11 Leila Fadhel and Mohammed al-Dulaimy, “Shiites keep driving Sunnis from homes; A Shiite Muslim militia’s campaign to clear Baghdad neighborhoods of Sunni Muslim residents continues despite US-led security plan,” The Miami Herald, April 12, 2007.
12 Joshua Partlow, “Mahdi Army, not Al-Qaeda, is Enemy No. 1 in Western Baghdad,” The Washington Post, July 16, 2007.
13 United States Army Special Operations Command News Service Press Release 070508-0, “Iraqi SOF Detain Alleged Terrorist Leaders in Baghdad and Diyala Province, ” May 08, 2007; Sudarsan Raghavan, “No Relief From Fear; Despite US Buildup, Families Still Fleeing Baghdad Homes As Violence, Rivalries Loom Over Paralyzed Iraqi Government,” The Washington Post, September 5, 2007.
14 Captain Eric Pribyla, “Combat 6 Checks In,” The Black Lion Times, Vol 1, No. 8, November 2007.
15 Joshua Partlow, “Mahdi Army, not Al-Qaeda, is Enemy No. 1 in Western Baghdad,” The Washington Post, July 16, 2007.
16 Al-Khalidi, Sahr. “Iraq – Trials – Sentence.” Aswat al-Iraq News Service. June 20th, 2005. Translation from Arabic.; Fakhr, Adel. “Iraq – Employees – Attack.” Aswat al-Iraq News Service. July 31st, 2005. Translation from Arabic.; Maki, Handrin. “Assassination of Director of the Office of Dr. Chalabi in Baghdad.” Aswat al-Iraq News Service. August 4th, 2005. Translation from Arabic.
17 Al-Badrawi, Fahd. “Rise in the Number of Dead from the Tragedy of the ‘Alama Bridge; Continuation of the Crisis Inside the Iraqi Government.” Aswat al-Iraq News Service. September 1st, 2005. Translation from Arabic.; Multi-National Force Iraq Press Release. “4th Brigade Soldiers Capture Suspected Terrorists.” September 5th, 2005. Release #A050905b.; Saeed, Muhammad. “Lots of Cash and Documents Found with Detainees of Saydiyah.” Aswat al-Iraq News Service. September 10th, 2005. Translation from Arabic.; Multi-National Force – Iraq Press Release. “Seven Terror Suspects Detained in Morning Raid .” October 3rd, 2005. Release #. A051003d.; Al-Khalidi, Sahr. “Arrest of 50 Terrorists in Various Areas of Baghdad.” Aswat al-Iraq News Service. October 5th, 2005. Translation from Arabic.; Multi-National Force – Iraq Press Release. “Iraqi, US Forces Nab 34 Terror Suspects.” October 7th, 2005. Release # A051007g; Fakhr, Adel. “Explosion of Car Bomb Next to American Convoy in Saydiyah.” Aswat al-Iraq News Service. September 5th, 2005. Translation from Arabic.; Fakhr, Adel. “Assassination of the Dean of the Institute for Training and Training Development in Baghdad.” Aswat al-Iraq News Service. September 22nd, 2005. Translation from Arabic.; Fakhr, Adel. “Assassination of Senior Officer in the Interior Ministry; Falling of Mortars on Joint Military Base.” Aswat al-Iraq News Service. October 17th, 2005. Translation from Arabic.; Khalil, Ashraf. “The World; 41 Iraqis, 2 US Soldiers Slain as Days Darken Before Election.” Los Angeles Times. November 25th, 2005. Pg. A1.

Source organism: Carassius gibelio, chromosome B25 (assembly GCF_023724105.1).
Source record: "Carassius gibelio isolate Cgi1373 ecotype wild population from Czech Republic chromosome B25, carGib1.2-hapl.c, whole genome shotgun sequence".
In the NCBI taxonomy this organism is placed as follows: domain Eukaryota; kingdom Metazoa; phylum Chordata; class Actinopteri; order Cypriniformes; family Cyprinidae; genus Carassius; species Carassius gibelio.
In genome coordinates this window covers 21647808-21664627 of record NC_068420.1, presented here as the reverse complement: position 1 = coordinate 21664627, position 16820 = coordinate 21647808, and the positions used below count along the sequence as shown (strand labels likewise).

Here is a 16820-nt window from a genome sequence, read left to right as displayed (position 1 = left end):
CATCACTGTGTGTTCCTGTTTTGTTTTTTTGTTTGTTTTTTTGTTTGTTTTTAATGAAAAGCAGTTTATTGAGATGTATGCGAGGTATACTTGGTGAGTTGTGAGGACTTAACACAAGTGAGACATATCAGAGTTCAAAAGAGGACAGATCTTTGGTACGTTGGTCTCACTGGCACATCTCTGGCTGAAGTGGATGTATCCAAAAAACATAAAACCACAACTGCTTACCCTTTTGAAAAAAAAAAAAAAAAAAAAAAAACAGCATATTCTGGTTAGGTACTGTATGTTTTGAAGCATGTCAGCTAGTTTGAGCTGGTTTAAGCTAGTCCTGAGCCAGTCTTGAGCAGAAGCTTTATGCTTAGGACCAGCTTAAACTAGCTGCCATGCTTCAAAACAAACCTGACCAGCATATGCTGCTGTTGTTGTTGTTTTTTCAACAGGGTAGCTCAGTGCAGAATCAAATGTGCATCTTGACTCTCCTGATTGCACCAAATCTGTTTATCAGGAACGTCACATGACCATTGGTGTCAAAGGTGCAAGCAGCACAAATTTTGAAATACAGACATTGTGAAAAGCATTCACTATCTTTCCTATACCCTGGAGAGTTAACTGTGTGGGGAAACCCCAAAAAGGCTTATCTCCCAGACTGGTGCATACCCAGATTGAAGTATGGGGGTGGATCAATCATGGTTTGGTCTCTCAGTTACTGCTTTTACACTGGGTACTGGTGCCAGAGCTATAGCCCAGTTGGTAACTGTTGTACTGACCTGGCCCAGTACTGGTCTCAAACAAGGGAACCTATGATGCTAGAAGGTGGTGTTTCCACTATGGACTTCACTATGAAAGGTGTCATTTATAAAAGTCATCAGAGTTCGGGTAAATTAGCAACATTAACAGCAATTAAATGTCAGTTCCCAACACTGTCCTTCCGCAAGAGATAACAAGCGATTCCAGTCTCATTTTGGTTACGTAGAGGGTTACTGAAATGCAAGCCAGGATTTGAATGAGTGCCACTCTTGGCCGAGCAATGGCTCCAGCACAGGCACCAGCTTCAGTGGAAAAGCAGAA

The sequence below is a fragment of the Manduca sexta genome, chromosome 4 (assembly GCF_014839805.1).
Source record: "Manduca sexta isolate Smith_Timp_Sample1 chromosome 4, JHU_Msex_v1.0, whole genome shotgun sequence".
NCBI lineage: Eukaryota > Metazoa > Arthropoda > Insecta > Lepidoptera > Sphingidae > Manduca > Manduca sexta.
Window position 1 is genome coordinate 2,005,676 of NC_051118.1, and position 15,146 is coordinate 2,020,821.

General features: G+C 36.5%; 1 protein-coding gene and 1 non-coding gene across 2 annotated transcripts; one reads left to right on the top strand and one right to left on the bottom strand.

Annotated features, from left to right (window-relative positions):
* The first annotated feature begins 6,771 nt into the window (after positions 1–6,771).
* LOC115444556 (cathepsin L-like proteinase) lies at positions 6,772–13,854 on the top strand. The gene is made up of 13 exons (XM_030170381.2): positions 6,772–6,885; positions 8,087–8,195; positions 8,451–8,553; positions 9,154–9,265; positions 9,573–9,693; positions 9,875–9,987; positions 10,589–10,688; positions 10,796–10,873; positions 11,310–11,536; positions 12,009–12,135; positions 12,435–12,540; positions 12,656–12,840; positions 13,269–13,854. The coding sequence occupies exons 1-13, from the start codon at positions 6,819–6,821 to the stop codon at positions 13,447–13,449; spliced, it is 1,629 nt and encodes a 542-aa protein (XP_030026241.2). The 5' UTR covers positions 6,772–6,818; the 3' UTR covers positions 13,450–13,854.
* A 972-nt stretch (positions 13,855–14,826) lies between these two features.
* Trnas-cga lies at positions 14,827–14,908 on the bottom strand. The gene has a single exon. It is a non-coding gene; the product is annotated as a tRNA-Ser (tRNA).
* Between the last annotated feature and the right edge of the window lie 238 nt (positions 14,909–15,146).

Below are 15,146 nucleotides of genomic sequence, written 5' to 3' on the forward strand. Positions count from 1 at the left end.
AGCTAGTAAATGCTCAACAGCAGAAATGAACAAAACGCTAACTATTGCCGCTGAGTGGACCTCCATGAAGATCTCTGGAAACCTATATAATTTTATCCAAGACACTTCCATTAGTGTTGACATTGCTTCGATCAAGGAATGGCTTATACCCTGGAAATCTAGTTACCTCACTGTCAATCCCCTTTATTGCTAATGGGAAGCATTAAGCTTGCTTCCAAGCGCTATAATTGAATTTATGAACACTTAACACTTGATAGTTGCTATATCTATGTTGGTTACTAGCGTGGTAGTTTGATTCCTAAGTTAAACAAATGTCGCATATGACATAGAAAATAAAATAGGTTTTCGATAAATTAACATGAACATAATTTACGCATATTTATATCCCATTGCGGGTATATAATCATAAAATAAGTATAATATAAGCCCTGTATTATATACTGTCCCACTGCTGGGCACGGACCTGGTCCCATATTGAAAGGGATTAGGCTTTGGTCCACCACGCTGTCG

18 Aswat al-Iraq News Service. “Killing of Three in Car Explosion in Saydiyah.” June 18th, 2006. Translation from Arabic.; Aswat al-Iraq News Service. “Explosion of Car Bomb in Saydiyah.” June 20th, 2006. Translation from Arabic.; Partlow, Joshua. “30 at Sports Meeting in Iraq Are Abducted; Head of Nation’s Olympic Panel Seized in Latest in Series of Mass Kidnappings.” The Washington Post. July 21st, 2006. Pg. A1.; Aswat al-Iraq News Service. “Killing of a Battalion Commander from the National Police in Saydiyah.” August 10th, 2006. Translation from Arabic.
19 Iraq Operational Update Briefing, Multi-National Force-Iraq. Major General William Caldwell, Spokesman, Multi-National Force – Iraq, October 4th, 2006.
20 For an in-depth account of violence the Saydiyah neighborhood, refer to Patrick Gaughen, “Baghdad Neighborhoods Project: Saydiyah,” Backgrounder #15, Institute for the Study of War, November 21, 2007.
21 Multi-National Force-Iraq Press Release No. 20070217-15, “Patrols doubled, attacks reduced, Iraqi security forces, coalition presence providing stability,” February 17, 2007.
22 Sergeant Mark Pryor, “Airborne sets up shop in Adhamiyah,” Multi-National Force-Iraq Feature Stories, February 11, 2007.
23 Multi-National Force-Iraq Press Release No. 20070604-02, “Construction complete on ‘Safe Neighborhood’ project in Adhamiyah,” June 4, 2007.
24 Multi-National Force-Iraq Press Release No. 20070604-02, “Construction complete on ‘Safe Neighborhood’ project in Adhamiyah,” June 4, 2007; Tina Susman, “Military officials defend new barrier in Baghdad,” Los Angeles Times, April 24, 2007.
25 Multi-National Force-Iraq Press Release No. 20070604-02, “Construction complete on ‘Safe Neighborhood’ project in Adhamiyah.”
26 Major Rob Parke, 3-2 SBCT Public Affairs Officer, Multi-National Force-Iraq Press Release No. 20070322-01, “Iraqi and Coalition Soldiers begin clearing operations in the Mansour Security District,” March 22, 2007. Multi-National Division – Baghdad PAO.
27 Pentagon Press Briefing, , Col. Stephen Townsend, Commander 3rd Stryker Brigade Combat Team, 2nd Infantry Division, April 30, 2007
28 Institute for the Study of War Interview with Col. J.B. Burton, Commander, 2nd Brigade, 1st Infantry Division, November 14, 2007; 1st Lt. Moonerah Lao, “2-12 Cav. And the Ghazaliya Guardians are making Headway against AIF,” Dagger’s Edge, Volume 1, Issue 23, October 2, 2007; Sgt. Mike Pryor, “Residents join Guard Force to improve neighborhood security,” Multi-National Force-Iraq Feature Stories, August 27, 2007.
29 Multi-National Force-Iraq Press Release No. 20070321-11, March 21, 2007, Soldiers build Combat Outpost in Baghdad B-Roll Troops construct COP in Furat District, Multi-National Division – Baghdad PAO; Sam Dagher, “Baghdad’s Outposts Bring New Perils,” Christian Science Monitor. March 22, 2007.
30 DoD Press Briefing with General David Petraeus, Commander, Multi-National Force-Iraq, April 26, 2007; “General Petraeus Goes to Market, Chief US military commander in Iraq visits the revitalized Dora Market,” By Maj. Kirk Luedeke, 4th Light Infantry Brigade, Combat Team Public Affairs, Baghdad, April 4, 2007
31 Release No. 20070527-12, May 27, 2007, “Rashid clearing operations: Terrorist hunt moves to East Rashid,” Multi-National Division – Baghdad PAO
32 Multi-National Force-Iraq Press Release No. 20070916-11, “Clearing Continues: Dragons and Dragoons begin Operation Dragon Talon II in Rashid,” September 16, 2007.
33 Bloggers Roundtable with Col. Ricky Gibbs, Commander, 4th Brigade, 1st Infantry Division, September 28, 2007.
34 DoD Bloggers Roundtable with Col. John Riscassi, Commander, 2nd Stryker Cavalry Regiment, 25th Infantry Division, January 10, 2007.
35 DoD Bloggers Roundtable with Col. John Riscassi, Commander, 2nd Stryker Cavalry Regiment, 25th Infantry Division, January 10, 2007.